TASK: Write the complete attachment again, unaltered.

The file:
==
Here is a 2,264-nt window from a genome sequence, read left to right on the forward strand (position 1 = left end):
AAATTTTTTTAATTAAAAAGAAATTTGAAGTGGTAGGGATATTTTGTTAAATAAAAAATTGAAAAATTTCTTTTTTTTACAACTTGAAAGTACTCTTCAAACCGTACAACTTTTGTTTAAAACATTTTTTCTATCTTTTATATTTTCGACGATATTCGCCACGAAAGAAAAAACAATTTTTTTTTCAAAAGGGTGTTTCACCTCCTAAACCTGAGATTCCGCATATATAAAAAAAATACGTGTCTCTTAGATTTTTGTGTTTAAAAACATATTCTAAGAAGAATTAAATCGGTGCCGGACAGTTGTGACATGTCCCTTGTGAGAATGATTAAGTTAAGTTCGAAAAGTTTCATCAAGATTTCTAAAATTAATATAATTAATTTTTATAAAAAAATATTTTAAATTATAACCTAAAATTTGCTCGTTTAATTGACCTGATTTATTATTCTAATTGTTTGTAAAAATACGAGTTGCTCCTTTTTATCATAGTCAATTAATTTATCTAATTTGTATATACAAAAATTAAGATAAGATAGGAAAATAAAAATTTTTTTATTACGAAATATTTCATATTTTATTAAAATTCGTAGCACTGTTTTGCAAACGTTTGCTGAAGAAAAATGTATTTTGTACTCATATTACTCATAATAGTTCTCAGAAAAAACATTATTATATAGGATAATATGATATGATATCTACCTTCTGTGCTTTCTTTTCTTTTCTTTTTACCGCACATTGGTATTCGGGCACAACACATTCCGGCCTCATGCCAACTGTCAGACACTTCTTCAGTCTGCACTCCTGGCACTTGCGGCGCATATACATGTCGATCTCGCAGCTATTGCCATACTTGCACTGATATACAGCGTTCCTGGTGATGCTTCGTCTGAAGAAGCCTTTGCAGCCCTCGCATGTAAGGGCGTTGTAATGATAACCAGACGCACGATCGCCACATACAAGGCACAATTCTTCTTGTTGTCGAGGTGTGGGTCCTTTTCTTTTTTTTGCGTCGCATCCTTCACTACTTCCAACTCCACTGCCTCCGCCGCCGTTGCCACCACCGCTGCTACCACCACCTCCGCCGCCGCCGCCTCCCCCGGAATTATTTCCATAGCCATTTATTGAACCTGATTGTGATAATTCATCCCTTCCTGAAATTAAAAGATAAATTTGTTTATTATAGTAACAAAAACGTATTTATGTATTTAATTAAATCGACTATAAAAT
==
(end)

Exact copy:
Here is a 2,264-nt window from a genome sequence, read left to right on the forward strand (position 1 = left end):
AAATTTTTTTAATTAAAAAGAAATTTGAAGTGGTAGGGATATTTTGTTAAATAAAAAATTGAAAAATTTCTTTTTTTTACAACTTGAAAGTACTCTTCAAACCGTACAACTTTTGTTTAAAACATTTTTTCTATCTTTTATATTTTCGACGATATTCGCCACGAAAGAAAAAACAATTTTTTTTTCAAAAGGGTGTTTCACCTCCTAAACCTGAGATTCCGCATATATAAAAAAAATACGTGTCTCTTAGATTTTTGTGTTTAAAAACATATTCTAAGAAGAATTAAATCGGTGCCGGACAGTTGTGACATGTCCCTTGTGAGAATGATTAAGTTAAGTTCGAAAAGTTTCATCAAGATTTCTAAAATTAATATAATTAATTTTTATAAAAAAATATTTTAAATTATAACCTAAAATTTGCTCGTTTAATTGACCTGATTTATTATTCTAATTGTTTGTAAAAATACGAGTTGCTCCTTTTTATCATAGTCAATTAATTTATCTAATTTGTATATACAAAAATTAAGATAAGATAGGAAAATAAAAATTTTTTTATTACGAAATATTTCATATTTTATTAAAATTCGTAGCACTGTTTTGCAAACGTTTGCTGAAGAAAAATGTATTTTGTACTCATATTACTCATAATAGTTCTCAGAAAAAACATTATTATATAGGATAATATGATATGATATCTACCTTCTGTGCTTTCTTTTCTTTTCTTTTTACCGCACATTGGTATTCGGGCACAACACATTCCGGCCTCATGCCAACTGTCAGACACTTCTTCAGTCTGCACTCCTGGCACTTGCGGCGCATATACATGTCGATCTCGCAGCTATTGCCATACTTGCACTGATATACAGCGTTCCTGGTGATGCTTCGTCTGAAGAAGCCTTTGCAGCCCTCGCATGTAAGGGCGTTGTAATGATAACCAGACGCACGATCGCCACATACAAGGCACAATTCTTCTTGTTGTCGAGGTGTGGGTCCTTTTCTTTTTTTTGCGTCGCATCCTTCACTACTTCCAACTCCACTGCCTCCGCCGCCGTTGCCACCACCGCTGCTACCACCACCTCCGCCGCCGCCGCCTCCCCCGGAATTATTTCCATAGCCATTTATTGAACCTGATTGTGATAATTCATCCCTTCCTGAAATTAAAAGATAAATTTGTTTATTATAGTAACAAAAACGTATTTATGTATTTAATTAAATCGACTATAAAAT